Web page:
"This now looks increasingly like a historic mistake," writes Walter Russell Mead in his invaluable American Interest blog, and not just because it helps the rebels aligned with Islamist terrorist groups.
"Iran seems much less worried about what this administration might do to it," Mead writes. "The mullahs seem to believe that faced with a tough decision, the White House blinked." And, he adds, "both the Israelis and the Sunni Arab states have smelled the same weakness."
The two disclosures last Thursday came at a time when other presidential actions sent a similar message. One was the withdrawal of one of the two aircraft carriers scheduled to patrol the Persian Gulf.
The other was the nomination to be secretary of defense of former Sen. Chuck Hagel, a longtime opponent of not only military action but also economic sanctions against Iran.
The Hagel nomination was baffling. Most incoming secretaries of defense in the last 40 years have had extensive experience in the Pentagon, at the White House or on the congressional armed services committees.
Hagel has none of these. And, as he admitted at the end of a confirmation hearing, when he misstated administration policy, "There are a lot of things I don't know about."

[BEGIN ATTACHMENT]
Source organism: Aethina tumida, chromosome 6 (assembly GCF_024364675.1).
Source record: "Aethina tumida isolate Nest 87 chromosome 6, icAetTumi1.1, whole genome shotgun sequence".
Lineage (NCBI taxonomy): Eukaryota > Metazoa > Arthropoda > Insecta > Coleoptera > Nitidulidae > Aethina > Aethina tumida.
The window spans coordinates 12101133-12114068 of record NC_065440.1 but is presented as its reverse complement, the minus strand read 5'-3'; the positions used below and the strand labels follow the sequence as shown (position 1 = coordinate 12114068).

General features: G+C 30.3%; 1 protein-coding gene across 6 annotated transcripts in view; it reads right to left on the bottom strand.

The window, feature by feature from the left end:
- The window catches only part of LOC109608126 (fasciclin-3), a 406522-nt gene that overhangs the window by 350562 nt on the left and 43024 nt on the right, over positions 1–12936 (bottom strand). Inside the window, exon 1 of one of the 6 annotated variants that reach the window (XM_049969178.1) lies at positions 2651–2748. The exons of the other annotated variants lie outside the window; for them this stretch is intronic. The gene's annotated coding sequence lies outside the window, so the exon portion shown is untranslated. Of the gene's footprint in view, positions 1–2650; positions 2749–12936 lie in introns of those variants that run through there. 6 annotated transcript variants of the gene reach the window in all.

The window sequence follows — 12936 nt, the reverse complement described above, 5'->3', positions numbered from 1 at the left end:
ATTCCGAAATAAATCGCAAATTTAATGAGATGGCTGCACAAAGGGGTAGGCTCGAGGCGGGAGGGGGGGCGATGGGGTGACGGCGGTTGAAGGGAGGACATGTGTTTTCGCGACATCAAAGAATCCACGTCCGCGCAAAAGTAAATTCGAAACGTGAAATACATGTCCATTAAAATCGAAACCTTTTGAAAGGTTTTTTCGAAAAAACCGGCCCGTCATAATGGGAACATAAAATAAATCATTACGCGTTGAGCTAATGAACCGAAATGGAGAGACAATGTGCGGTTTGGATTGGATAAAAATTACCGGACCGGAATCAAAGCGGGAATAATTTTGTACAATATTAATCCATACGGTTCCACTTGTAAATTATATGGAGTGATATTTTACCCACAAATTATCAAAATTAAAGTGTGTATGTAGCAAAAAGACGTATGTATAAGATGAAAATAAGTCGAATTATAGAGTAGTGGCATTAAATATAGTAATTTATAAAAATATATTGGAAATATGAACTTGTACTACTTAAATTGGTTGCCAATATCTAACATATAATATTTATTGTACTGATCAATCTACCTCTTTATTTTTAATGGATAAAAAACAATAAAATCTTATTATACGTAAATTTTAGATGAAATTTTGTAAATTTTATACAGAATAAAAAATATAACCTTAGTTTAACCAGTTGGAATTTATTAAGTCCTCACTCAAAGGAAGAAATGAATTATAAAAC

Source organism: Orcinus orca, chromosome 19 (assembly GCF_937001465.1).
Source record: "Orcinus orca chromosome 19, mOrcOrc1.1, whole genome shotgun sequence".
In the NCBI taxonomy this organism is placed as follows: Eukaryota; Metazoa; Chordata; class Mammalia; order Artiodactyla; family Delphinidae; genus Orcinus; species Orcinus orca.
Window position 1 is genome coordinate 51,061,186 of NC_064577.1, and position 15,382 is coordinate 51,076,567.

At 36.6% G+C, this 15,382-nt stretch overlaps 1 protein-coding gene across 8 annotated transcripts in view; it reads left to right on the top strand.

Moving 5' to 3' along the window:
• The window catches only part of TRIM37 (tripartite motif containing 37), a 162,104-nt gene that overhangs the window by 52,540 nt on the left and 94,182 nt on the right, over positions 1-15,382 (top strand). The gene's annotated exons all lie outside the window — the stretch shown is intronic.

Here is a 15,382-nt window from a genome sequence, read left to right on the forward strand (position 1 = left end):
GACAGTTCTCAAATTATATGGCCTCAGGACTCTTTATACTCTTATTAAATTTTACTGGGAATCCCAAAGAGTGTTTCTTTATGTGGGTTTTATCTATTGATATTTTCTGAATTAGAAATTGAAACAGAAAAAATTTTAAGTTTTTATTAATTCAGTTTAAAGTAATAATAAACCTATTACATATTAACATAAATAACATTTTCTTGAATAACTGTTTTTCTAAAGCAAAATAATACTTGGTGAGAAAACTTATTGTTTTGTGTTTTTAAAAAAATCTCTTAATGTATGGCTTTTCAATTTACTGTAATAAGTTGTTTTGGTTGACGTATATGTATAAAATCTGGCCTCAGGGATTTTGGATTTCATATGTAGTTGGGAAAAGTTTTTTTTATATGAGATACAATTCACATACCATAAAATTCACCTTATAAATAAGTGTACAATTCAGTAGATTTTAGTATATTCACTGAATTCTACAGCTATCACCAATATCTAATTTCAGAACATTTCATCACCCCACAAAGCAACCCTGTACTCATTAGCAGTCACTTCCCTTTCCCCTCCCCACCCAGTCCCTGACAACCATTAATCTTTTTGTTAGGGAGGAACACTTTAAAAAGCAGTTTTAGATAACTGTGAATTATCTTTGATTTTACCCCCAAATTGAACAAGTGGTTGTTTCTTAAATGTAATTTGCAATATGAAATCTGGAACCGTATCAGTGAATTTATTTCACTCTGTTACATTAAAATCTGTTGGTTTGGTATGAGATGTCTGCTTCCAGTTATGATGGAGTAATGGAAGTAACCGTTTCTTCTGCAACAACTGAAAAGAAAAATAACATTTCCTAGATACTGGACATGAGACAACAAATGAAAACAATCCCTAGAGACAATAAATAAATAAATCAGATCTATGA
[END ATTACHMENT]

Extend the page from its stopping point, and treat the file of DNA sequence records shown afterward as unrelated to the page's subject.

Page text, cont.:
"A decade of war is ending," Barack Obama declared in his second inaugural. His response to Benghazi, his decision on Syria and his nomination of Hagel suggest he thinks he can draw down our forces and avoid military conflict.
But weakness is provocative and retreat invites attack. Threats abound -- Iran, North Korea, China versus Japan. Obama's moves may end up making war more likely, not less.
Michael Barone, senior political analyst for The Washington Examiner (www.washingtonexaminer.com), is a resident fellow at the American Enterprise Institute, a Fox News Channel contributor and a co-author of The Almanac of American Politics. To find out more about Michael Barone, and read features by other Creators Syndicate writers and cartoonists, visit the Creators Syndicate Web page at www.creators.com.
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